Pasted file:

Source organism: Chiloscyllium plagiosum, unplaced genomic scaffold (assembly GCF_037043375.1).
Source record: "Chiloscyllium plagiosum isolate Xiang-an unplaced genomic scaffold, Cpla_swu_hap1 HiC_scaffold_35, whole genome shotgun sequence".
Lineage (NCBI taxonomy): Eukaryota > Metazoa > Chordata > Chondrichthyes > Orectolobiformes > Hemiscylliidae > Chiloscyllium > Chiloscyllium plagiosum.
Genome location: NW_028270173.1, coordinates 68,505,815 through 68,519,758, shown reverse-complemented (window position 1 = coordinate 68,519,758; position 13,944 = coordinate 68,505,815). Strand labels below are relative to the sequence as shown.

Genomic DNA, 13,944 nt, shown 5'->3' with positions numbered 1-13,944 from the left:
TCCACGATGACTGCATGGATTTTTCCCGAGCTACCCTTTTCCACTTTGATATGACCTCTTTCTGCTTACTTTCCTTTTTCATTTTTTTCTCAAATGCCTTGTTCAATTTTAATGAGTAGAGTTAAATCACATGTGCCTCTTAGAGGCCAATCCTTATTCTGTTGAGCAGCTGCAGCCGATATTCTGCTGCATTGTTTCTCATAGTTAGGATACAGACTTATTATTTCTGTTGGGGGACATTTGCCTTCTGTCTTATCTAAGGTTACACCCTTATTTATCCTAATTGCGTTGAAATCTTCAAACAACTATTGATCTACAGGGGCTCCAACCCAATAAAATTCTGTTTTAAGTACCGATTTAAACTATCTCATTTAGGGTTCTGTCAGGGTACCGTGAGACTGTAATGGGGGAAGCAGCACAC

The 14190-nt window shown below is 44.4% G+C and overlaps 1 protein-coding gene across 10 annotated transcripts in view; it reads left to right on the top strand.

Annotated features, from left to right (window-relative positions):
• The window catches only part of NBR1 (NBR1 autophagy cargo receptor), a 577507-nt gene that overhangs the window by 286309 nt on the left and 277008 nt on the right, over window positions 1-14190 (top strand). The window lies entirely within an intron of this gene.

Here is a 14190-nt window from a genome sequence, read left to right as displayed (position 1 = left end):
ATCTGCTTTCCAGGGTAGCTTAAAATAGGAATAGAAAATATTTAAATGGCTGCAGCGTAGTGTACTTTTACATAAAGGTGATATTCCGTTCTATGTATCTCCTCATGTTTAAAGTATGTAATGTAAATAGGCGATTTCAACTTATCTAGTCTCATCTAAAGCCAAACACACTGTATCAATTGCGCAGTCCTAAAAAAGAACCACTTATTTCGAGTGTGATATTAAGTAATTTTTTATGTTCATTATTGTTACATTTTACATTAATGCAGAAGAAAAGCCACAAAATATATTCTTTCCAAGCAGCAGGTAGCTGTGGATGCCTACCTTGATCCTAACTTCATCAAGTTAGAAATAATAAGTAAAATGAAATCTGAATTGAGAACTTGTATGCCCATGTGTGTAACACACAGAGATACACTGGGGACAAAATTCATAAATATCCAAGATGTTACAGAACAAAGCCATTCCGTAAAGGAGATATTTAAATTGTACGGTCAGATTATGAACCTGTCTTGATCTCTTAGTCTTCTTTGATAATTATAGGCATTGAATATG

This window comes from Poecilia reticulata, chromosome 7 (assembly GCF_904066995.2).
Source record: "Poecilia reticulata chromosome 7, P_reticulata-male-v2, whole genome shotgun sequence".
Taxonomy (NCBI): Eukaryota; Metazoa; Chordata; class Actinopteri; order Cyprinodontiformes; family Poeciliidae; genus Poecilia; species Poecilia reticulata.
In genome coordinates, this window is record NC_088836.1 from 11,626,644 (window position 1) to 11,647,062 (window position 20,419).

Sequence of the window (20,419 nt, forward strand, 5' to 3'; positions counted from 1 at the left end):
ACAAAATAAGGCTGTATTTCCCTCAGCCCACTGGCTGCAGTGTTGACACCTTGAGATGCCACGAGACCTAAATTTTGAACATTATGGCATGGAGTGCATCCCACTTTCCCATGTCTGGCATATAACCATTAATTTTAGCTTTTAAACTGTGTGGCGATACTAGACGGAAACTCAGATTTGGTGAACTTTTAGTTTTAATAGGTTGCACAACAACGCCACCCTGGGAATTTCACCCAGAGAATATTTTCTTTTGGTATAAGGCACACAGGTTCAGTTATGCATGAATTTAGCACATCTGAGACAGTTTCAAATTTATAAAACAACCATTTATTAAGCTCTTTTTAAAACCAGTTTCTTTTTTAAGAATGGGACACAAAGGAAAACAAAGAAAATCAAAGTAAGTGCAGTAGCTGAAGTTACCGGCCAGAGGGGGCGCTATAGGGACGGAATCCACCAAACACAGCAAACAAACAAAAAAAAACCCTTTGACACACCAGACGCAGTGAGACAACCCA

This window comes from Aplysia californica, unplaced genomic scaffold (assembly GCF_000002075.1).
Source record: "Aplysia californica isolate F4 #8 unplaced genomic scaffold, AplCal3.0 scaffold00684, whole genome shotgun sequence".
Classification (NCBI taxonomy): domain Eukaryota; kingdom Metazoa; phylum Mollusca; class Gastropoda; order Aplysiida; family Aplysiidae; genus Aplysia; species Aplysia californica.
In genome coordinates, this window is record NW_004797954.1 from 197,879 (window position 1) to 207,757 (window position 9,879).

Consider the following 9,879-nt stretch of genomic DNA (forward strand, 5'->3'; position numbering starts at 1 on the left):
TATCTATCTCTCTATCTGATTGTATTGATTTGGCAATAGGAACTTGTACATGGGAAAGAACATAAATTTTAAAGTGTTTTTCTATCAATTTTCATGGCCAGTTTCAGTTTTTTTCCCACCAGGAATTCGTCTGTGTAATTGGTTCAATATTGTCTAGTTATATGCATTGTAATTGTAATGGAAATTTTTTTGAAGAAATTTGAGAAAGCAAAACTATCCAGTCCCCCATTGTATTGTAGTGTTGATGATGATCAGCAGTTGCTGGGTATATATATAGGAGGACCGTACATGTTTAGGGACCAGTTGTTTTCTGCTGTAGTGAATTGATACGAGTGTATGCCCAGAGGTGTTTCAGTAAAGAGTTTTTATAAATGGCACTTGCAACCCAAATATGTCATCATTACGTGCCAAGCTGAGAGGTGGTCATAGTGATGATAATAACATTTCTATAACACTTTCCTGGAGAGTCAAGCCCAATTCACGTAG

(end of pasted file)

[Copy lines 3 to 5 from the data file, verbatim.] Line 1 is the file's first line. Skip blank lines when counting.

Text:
Lineage (NCBI taxonomy): Eukaryota > Metazoa > Chordata > Chondrichthyes > Orectolobiformes > Hemiscylliidae > Chiloscyllium > Chiloscyllium plagiosum.
Genome location: NW_028270173.1, coordinates 68,505,815 through 68,519,758, shown reverse-complemented (window position 1 = coordinate 68,519,758; position 13,944 = coordinate 68,505,815). Strand labels below are relative to the sequence as shown.

Genomic DNA, 13,944 nt, shown 5'->3' with positions numbered 1-13,944 from the left: